eCommerce was a little newish back then so we had to figure that out, got some funny t-shirts on sale and online gift cards too. Remember that ring of people around the property I was talking about? Well dammit if they didn’t all hold hands and build us up. They bought our stuff and cheered us on. It felt like we meant to them what they meant to us. What’s better than that!? And that was just the beginning. 

Remember that smart wife I was talking about? Just a few days into this quarantine crap, she turned to me and said “what if you did like an ice cream truck kinda thing but with live music?” After a moment of quiet calculation, I said...well I don’t remember exactly what I said, but I couldn’t believe how cool the idea was and I felt I had the energy to pull it off. And I knew that Donnie and Grace, bless ‘em, were ready to make their mark as well. So we did that. And did it again. And kept doing it all damn summer, even after we got our patio open (the scientists said you could hang out together as long as you were outside) we kept doing it. 

And we had 200 shows in like 4 months, a bunch of these pick up truck concerts, some nice cocktails, and we made a whole mess of good memories. We wore masks all the damn time. And we couldn’t get close to each other. But we still had fun; there was live music everywhere. Oh, have I mentioned the staff!? 

Kid, we had the type of staff you dream about: good and caring people who love music and community and wanted to see the place thrive. I like to think they listened when I told ‘em: alls we gotta do is these three things and we’ll be ok: 

- over-deliver on quality. Everything we do has gotta be damn good, no shortcuts, no bullshit. 

- provide legendary hospitality: make our people feel welcome, 

- go the extra mile, surprise ‘em. Artists, customers, each other, everyone deserves great hospitality.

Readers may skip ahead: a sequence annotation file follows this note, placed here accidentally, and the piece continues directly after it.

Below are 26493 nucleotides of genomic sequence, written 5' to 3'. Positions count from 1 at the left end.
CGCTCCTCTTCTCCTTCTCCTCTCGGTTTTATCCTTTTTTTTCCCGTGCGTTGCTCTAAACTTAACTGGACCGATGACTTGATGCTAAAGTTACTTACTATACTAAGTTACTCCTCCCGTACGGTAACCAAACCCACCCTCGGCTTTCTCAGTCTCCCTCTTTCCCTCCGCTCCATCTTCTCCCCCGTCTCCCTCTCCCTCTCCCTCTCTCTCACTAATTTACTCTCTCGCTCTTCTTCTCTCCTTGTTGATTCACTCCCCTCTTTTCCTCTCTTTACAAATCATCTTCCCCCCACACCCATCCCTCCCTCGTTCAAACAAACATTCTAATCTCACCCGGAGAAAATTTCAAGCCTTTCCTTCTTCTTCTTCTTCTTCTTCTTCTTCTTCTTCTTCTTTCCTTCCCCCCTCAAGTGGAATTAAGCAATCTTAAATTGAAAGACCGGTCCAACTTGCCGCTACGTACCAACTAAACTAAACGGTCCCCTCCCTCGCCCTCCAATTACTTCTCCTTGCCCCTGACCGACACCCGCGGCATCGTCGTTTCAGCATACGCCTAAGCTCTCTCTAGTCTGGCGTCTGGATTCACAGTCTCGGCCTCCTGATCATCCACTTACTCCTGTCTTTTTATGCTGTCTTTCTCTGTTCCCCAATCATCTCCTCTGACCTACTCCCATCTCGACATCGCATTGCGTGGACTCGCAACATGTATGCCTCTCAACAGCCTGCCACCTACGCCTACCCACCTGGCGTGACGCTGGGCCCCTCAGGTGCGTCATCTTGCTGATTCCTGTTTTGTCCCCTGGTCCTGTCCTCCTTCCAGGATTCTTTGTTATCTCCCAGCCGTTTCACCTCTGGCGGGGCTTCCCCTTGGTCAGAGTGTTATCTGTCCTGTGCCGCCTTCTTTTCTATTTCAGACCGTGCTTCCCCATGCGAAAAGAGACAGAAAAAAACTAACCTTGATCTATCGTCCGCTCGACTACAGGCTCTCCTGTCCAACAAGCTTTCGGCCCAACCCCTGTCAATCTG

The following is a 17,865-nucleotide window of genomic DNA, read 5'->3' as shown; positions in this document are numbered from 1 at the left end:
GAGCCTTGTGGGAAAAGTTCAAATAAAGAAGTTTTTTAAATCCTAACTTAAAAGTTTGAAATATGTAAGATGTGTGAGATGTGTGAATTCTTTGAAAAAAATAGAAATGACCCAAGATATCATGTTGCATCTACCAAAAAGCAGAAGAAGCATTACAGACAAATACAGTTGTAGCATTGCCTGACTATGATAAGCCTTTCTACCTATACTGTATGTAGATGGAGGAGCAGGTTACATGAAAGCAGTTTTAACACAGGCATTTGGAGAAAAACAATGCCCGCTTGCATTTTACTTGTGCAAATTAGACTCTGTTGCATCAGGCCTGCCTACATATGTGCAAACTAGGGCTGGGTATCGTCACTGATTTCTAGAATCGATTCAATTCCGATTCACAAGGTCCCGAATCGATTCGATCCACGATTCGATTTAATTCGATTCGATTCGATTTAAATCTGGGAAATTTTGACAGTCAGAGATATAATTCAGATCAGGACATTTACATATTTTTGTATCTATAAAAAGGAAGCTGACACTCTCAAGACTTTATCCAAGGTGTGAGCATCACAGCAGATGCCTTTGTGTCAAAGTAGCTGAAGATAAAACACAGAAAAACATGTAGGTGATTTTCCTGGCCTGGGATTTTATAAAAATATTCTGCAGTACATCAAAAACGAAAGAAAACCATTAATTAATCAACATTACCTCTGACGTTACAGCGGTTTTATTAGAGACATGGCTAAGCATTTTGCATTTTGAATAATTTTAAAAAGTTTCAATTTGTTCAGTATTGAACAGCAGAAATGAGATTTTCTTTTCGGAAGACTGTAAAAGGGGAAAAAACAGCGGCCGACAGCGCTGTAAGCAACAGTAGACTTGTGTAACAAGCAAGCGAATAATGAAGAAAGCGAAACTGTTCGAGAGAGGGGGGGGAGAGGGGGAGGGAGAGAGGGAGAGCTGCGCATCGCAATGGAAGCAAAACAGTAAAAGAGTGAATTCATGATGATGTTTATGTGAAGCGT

- practice good finance. We gotta make money, and that’s ok. It feels a little funny when you say that kinda thing about art and community, but without an underlying financial stability we can’t have any of it. We just gotta keep these damn doors open so we can all keep coming here and feeling fulfilled. 

I think we mostly did that stuff and I think it mostly worked, and I KNOW we had such a wonderful summer on that patio. And that was weird, cause the world was real jacked up. But in our little mini world on FITZGERALDS patio, all seemed pretty alright. Of course, it couldn’t last forever… 

Winter came, in more ways than one. The damnedemic raged and the temperatures dropped and we retreated back to our sardine cans. At least it was the holiday buying season and we got all kinds of new merch and gift cards (again), and some really unique super exclusive experiences for sale. And once again, the ring of people all held hands around us and kept us afloat thru the cold season. And dammit kid: we made it. We fuggin’ made it. 

It’s been nothing but 27 years of pure success and joy ever since. If you haven’t ever considered buying a small music venue in the middle of a global pandemic, I’d recommend it. It’s right when you’re doomed to fail that you learn: with the help of your community, some genuine creativity and grit, you’ll be bursting at the seams with pride and joy. Just don’t forget to say thanks to all those people that helped, without which none of this story would be true." - Will Duncan